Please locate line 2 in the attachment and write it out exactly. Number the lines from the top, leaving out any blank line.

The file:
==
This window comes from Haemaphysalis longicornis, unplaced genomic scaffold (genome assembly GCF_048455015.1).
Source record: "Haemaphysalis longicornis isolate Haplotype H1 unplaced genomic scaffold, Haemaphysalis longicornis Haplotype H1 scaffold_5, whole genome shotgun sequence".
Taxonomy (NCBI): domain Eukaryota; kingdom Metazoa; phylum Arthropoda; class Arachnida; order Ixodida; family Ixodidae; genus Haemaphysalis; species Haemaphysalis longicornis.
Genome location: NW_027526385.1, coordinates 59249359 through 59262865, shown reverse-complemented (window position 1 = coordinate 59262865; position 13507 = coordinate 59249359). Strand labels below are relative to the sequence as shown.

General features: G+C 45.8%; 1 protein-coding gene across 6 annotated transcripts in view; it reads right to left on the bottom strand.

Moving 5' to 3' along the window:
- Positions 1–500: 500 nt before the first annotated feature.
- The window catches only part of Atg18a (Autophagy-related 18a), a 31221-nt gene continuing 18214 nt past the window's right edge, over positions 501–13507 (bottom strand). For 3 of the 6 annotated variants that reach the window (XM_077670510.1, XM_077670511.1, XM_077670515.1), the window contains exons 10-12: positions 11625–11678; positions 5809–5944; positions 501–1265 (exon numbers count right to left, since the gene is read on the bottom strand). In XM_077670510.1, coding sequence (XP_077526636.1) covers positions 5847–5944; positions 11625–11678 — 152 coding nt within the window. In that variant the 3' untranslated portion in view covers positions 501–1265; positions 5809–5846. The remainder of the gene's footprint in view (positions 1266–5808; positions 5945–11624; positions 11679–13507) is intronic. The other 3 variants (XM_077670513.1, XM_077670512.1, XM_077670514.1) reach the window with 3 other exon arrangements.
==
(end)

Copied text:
Source record: "Haemaphysalis longicornis isolate Haplotype H1 unplaced genomic scaffold, Haemaphysalis longicornis Haplotype H1 scaffold_5, whole genome shotgun sequence".